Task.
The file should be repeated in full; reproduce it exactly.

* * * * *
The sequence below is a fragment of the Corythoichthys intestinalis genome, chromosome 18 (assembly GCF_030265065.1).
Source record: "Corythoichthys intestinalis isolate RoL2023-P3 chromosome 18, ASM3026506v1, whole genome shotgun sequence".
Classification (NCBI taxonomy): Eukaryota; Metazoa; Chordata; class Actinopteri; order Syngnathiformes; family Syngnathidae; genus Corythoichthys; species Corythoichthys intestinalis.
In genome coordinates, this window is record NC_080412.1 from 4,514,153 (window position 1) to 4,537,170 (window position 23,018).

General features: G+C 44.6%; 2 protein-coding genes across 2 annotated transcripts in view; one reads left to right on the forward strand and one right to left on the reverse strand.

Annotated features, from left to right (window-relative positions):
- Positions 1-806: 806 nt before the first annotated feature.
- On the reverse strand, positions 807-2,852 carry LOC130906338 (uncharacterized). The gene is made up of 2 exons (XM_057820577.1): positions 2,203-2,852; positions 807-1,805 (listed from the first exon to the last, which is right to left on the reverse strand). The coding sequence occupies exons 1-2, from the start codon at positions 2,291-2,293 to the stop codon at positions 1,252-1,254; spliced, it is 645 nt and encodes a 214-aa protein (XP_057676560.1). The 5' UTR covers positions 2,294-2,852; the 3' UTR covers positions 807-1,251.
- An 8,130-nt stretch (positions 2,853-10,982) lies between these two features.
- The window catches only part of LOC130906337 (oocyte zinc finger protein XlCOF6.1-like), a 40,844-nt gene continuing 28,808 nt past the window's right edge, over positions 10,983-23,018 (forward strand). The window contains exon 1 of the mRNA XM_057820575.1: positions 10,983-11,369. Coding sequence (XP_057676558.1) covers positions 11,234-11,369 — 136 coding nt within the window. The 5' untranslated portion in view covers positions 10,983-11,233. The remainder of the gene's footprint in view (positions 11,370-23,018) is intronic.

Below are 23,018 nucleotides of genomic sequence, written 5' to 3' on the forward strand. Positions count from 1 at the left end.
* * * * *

The sequence below is a fragment of the Corythoichthys intestinalis genome, chromosome 18 (assembly GCF_030265065.1).
Source record: "Corythoichthys intestinalis isolate RoL2023-P3 chromosome 18, ASM3026506v1, whole genome shotgun sequence".
Classification (NCBI taxonomy): Eukaryota; Metazoa; Chordata; class Actinopteri; order Syngnathiformes; family Syngnathidae; genus Corythoichthys; species Corythoichthys intestinalis.
In genome coordinates, this window is record NC_080412.1 from 4,514,153 (window position 1) to 4,537,170 (window position 23,018).

General features: G+C 44.6%; 2 protein-coding genes across 2 annotated transcripts in view; one reads left to right on the forward strand and one right to left on the reverse strand.

Annotated features, from left to right (window-relative positions):
- Positions 1-806: 806 nt before the first annotated feature.
- On the reverse strand, positions 807-2,852 carry LOC130906338 (uncharacterized). The gene is made up of 2 exons (XM_057820577.1): positions 2,203-2,852; positions 807-1,805 (listed from the first exon to the last, which is right to left on the reverse strand). The coding sequence occupies exons 1-2, from the start codon at positions 2,291-2,293 to the stop codon at positions 1,252-1,254; spliced, it is 645 nt and encodes a 214-aa protein (XP_057676560.1). The 5' UTR covers positions 2,294-2,852; the 3' UTR covers positions 807-1,251.
- An 8,130-nt stretch (positions 2,853-10,982) lies between these two features.
- The window catches only part of LOC130906337 (oocyte zinc finger protein XlCOF6.1-like), a 40,844-nt gene continuing 28,808 nt past the window's right edge, over positions 10,983-23,018 (forward strand). The window contains exon 1 of the mRNA XM_057820575.1: positions 10,983-11,369. Coding sequence (XP_057676558.1) covers positions 11,234-11,369 — 136 coding nt within the window. The 5' untranslated portion in view covers positions 10,983-11,233. The remainder of the gene's footprint in view (positions 11,370-23,018) is intronic.

Below are 23,018 nucleotides of genomic sequence, written 5' to 3' on the forward strand. Positions count from 1 at the left end.